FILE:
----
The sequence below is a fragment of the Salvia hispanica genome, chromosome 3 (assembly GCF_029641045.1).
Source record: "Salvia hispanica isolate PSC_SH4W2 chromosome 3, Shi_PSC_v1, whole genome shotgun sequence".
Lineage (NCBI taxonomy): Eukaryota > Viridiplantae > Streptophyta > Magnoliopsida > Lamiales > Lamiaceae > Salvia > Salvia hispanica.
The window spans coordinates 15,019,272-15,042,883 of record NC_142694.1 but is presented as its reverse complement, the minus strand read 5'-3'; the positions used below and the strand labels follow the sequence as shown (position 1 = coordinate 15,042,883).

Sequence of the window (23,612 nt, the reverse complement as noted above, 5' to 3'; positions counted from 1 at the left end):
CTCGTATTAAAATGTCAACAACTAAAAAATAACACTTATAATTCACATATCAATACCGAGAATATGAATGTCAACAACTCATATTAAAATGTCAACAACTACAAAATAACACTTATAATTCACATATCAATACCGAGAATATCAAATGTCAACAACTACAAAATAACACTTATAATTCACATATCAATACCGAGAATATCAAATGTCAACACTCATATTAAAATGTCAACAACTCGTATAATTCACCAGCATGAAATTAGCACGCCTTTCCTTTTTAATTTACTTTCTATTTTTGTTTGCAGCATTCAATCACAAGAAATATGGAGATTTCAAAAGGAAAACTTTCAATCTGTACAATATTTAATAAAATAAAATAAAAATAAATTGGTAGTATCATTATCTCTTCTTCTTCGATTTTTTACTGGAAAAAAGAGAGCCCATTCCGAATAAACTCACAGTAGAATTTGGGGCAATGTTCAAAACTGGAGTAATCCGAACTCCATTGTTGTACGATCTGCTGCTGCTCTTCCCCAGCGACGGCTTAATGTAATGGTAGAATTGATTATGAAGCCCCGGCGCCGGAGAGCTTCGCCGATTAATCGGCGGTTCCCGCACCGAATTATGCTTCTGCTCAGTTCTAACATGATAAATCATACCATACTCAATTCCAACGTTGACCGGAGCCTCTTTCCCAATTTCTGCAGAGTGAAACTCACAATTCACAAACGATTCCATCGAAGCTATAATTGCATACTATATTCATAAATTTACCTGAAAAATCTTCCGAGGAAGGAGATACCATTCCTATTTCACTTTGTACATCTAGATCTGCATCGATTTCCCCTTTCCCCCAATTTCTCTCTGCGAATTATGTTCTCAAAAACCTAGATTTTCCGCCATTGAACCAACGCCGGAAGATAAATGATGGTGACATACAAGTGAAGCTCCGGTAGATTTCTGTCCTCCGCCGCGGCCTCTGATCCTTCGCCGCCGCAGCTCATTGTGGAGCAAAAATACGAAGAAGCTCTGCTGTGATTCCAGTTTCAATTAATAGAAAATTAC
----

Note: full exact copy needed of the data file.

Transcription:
The sequence below is a fragment of the Salvia hispanica genome, chromosome 3 (assembly GCF_029641045.1).
Source record: "Salvia hispanica isolate PSC_SH4W2 chromosome 3, Shi_PSC_v1, whole genome shotgun sequence".
Lineage (NCBI taxonomy): Eukaryota > Viridiplantae > Streptophyta > Magnoliopsida > Lamiales > Lamiaceae > Salvia > Salvia hispanica.
The window spans coordinates 15,019,272-15,042,883 of record NC_142694.1 but is presented as its reverse complement, the minus strand read 5'-3'; the positions used below and the strand labels follow the sequence as shown (position 1 = coordinate 15,042,883).

Sequence of the window (23,612 nt, the reverse complement as noted above, 5' to 3'; positions counted from 1 at the left end):
CTCGTATTAAAATGTCAACAACTAAAAAATAACACTTATAATTCACATATCAATACCGAGAATATGAATGTCAACAACTCATATTAAAATGTCAACAACTACAAAATAACACTTATAATTCACATATCAATACCGAGAATATCAAATGTCAACAACTACAAAATAACACTTATAATTCACATATCAATACCGAGAATATCAAATGTCAACACTCATATTAAAATGTCAACAACTCGTATAATTCACCAGCATGAAATTAGCACGCCTTTCCTTTTTAATTTACTTTCTATTTTTGTTTGCAGCATTCAATCACAAGAAATATGGAGATTTCAAAAGGAAAACTTTCAATCTGTACAATATTTAATAAAATAAAATAAAAATAAATTGGTAGTATCATTATCTCTTCTTCTTCGATTTTTTACTGGAAAAAAGAGAGCCCATTCCGAATAAACTCACAGTAGAATTTGGGGCAATGTTCAAAACTGGAGTAATCCGAACTCCATTGTTGTACGATCTGCTGCTGCTCTTCCCCAGCGACGGCTTAATGTAATGGTAGAATTGATTATGAAGCCCCGGCGCCGGAGAGCTTCGCCGATTAATCGGCGGTTCCCGCACCGAATTATGCTTCTGCTCAGTTCTAACATGATAAATCATACCATACTCAATTCCAACGTTGACCGGAGCCTCTTTCCCAATTTCTGCAGAGTGAAACTCACAATTCACAAACGATTCCATCGAAGCTATAATTGCATACTATATTCATAAATTTACCTGAAAAATCTTCCGAGGAAGGAGATACCATTCCTATTTCACTTTGTACATCTAGATCTGCATCGATTTCCCCTTTCCCCCAATTTCTCTCTGCGAATTATGTTCTCAAAAACCTAGATTTTCCGCCATTGAACCAACGCCGGAAGATAAATGATGGTGACATACAAGTGAAGCTCCGGTAGATTTCTGTCCTCCGCCGCGGCCTCTGATCCTTCGCCGCCGCAGCTCATTGTGGAGCAAAAATACGAAGAAGCTCTGCTGTGATTCCAGTTTCAATTAATAGAAAATTAC